Have you ever plugged in an electrical device only to be shocked that all the lights went off? Here are some tips that will help you to limit how often circuit breakers trip in your home.
Many people think that an electrical appliance does not receive any current once that appliance is switched off. Current will still run to that appliance as long as its power cable is in a power outlet. Thus, the switched off appliance will reduce how much current the additional appliance can draw before the limit of the circuit breaker is reached. It is therefore advisable to unplug all the appliances that you are not using. This will prevent the circuit breaker from tripping once you plug in an appliance that you would like to use.
Spread Out Appliances
Some appliances (such as space heaters) consume more power than others (such as computers) do. Some homeowners make the mistake of using an extension cable to supply power to several gadgets that consume a lot of power. This combined consumption can easily exceed the limit of the power outlet into which the extension cable was plugged, causing the circuit breaker to trip. Develop a habit of placing appliances in several locations so that they do not draw power from the same outlet. For example, iron clothes from one room as another person is using a space heater in another room. In this way, no single outlet will be overloaded to the extent of tripping a circuit breaker. You can also check the power rating of each appliance in your home. Avoid placing appliances that need a lot of power on the same circuit or outlet.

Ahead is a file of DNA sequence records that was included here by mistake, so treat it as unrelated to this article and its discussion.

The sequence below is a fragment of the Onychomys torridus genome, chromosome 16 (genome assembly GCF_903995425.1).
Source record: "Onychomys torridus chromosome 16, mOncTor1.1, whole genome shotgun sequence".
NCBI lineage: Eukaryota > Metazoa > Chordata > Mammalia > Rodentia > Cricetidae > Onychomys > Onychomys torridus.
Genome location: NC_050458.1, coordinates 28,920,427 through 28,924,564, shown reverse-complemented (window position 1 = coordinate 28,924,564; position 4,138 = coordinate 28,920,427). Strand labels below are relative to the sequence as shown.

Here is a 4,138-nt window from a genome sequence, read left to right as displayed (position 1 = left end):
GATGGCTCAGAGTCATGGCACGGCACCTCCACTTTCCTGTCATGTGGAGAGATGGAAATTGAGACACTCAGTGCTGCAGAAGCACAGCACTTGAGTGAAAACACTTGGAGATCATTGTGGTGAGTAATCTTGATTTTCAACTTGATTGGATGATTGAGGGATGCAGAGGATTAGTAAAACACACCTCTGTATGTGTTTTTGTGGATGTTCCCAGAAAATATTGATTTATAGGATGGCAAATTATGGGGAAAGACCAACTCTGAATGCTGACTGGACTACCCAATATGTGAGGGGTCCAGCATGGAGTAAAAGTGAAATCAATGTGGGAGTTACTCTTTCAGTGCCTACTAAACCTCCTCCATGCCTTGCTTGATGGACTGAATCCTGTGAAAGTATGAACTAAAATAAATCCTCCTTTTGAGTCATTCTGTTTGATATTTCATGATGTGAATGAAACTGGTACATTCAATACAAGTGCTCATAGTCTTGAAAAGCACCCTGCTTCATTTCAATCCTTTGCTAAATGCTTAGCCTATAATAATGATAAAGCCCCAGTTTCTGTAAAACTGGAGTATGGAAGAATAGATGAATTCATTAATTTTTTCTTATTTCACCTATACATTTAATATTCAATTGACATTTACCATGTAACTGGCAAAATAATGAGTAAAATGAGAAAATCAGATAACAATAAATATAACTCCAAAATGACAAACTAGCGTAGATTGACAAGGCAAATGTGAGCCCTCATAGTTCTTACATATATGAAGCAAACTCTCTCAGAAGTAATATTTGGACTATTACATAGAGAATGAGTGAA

Check Appliance Cords Regularly
Circuit breakers may also trip because frayed appliance cables have shorted. The best way to prevent such causes of tripped breakers is to check the condition of appliance cords before you plug any appliance into an outlet. Look out for frayed, cut or melted sections of power cords. Do not plug in any appliance whose cord has visible signs of damage. Fix that damage first, or hire someone to do it.
It is not advisable to flip a breaker switch back on before identifying what caused it to trip in the first place. This is because the defect may be in the wiring of the house and a fire may break out if that problem is not fixed before the breaker is turned back on. You may need to contact an electrician for help in case you cannot immediately establish the defect that has caused the breaker to trip.